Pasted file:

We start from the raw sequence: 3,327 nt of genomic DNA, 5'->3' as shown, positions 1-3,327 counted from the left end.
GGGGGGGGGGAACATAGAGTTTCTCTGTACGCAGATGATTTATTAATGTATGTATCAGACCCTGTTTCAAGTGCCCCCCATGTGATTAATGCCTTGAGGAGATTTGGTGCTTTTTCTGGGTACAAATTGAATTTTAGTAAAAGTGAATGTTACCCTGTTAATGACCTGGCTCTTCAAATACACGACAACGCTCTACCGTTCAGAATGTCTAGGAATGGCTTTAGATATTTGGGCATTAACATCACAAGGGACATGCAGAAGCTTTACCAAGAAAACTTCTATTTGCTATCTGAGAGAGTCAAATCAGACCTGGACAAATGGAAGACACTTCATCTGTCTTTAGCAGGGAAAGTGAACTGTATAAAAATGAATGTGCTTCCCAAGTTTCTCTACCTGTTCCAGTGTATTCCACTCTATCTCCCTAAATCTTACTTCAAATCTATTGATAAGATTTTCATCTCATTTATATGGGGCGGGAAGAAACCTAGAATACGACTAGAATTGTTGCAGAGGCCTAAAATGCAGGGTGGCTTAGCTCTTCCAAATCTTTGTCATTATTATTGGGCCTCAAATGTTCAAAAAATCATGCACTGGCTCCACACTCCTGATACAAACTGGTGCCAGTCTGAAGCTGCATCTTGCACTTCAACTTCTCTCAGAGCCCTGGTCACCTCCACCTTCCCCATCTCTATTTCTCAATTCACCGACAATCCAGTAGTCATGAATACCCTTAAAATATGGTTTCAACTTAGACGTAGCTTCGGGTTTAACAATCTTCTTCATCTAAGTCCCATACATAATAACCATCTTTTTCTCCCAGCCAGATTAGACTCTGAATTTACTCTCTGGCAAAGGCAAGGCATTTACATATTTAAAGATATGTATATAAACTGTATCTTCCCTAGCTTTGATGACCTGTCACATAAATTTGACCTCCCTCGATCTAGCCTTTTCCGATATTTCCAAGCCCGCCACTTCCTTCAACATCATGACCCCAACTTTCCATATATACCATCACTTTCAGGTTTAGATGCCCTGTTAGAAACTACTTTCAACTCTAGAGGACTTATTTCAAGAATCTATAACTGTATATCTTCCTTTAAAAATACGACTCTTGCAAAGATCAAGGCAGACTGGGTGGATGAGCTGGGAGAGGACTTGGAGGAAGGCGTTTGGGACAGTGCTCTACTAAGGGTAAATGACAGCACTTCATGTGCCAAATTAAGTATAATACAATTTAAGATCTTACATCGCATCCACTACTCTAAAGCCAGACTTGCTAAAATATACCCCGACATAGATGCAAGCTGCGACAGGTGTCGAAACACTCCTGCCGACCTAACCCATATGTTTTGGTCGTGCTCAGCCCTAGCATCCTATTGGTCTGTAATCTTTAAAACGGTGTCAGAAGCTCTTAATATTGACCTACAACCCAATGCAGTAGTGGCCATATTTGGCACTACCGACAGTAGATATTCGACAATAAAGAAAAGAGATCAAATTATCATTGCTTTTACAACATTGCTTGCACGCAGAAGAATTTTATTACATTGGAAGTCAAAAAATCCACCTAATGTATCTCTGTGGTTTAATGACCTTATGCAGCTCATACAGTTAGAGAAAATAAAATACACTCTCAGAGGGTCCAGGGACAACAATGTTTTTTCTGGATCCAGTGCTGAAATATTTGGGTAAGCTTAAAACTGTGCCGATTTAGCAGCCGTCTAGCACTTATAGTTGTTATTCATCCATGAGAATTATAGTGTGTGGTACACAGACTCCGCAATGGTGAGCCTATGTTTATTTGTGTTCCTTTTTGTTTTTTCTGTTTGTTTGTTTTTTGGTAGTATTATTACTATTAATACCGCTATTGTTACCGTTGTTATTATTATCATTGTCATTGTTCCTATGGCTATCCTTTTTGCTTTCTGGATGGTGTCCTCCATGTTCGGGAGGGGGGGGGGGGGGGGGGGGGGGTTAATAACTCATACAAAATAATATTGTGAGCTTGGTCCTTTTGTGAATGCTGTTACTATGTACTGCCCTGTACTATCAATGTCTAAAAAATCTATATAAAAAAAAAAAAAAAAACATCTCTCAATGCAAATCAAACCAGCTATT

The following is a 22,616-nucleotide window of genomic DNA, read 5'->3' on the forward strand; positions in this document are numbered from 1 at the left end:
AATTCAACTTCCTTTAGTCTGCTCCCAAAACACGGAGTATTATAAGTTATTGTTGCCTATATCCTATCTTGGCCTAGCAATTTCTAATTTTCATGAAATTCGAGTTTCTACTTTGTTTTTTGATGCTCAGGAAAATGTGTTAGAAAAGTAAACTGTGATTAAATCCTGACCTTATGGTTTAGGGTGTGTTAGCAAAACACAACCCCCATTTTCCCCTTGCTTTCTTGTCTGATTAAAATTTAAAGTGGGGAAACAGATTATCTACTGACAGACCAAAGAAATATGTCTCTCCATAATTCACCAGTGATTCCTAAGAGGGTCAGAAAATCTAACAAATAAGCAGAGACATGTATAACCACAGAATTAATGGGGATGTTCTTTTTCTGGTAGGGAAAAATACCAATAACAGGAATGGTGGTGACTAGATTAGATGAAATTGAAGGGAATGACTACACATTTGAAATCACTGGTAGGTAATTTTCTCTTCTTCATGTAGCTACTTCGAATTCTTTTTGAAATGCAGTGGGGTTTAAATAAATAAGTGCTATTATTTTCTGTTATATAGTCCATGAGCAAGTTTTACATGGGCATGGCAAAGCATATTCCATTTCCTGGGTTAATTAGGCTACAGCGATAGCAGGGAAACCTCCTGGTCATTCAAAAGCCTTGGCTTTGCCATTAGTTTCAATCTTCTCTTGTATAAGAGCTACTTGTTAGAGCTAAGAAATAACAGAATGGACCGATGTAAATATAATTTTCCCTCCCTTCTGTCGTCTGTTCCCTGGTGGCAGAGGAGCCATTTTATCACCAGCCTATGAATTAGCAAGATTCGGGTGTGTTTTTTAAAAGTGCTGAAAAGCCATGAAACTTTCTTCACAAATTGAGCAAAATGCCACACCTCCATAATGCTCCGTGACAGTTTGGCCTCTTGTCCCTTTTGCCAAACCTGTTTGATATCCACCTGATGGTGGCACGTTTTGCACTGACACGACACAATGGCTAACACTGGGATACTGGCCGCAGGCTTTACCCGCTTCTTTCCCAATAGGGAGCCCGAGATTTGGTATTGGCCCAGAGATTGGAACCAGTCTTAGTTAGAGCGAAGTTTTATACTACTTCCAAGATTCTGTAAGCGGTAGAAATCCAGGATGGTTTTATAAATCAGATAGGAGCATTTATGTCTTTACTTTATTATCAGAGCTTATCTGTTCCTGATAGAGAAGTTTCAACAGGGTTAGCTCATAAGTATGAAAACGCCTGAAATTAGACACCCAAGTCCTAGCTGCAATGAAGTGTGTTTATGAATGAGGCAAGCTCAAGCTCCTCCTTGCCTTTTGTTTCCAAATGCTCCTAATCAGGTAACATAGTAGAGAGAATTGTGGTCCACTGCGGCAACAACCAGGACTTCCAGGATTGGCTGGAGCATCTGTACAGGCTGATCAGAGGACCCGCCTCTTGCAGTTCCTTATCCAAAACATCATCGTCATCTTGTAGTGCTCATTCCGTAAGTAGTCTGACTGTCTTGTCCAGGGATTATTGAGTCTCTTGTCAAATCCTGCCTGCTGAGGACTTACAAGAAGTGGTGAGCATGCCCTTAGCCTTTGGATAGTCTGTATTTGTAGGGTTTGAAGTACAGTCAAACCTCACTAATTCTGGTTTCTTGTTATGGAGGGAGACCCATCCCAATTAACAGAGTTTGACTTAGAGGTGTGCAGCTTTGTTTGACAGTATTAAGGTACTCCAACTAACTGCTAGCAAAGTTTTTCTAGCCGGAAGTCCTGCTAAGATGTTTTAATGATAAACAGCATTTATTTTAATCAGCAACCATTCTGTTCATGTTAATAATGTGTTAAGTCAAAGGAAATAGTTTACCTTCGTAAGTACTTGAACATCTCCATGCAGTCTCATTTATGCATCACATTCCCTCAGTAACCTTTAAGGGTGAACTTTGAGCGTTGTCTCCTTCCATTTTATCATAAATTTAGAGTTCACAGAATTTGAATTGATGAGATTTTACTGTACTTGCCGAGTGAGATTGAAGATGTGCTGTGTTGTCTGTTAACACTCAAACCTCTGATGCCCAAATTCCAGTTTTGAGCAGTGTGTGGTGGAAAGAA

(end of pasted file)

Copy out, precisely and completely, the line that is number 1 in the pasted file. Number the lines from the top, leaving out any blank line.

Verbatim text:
We start from the raw sequence: 3,327 nt of genomic DNA, 5'->3' as shown, positions 1-3,327 counted from the left end.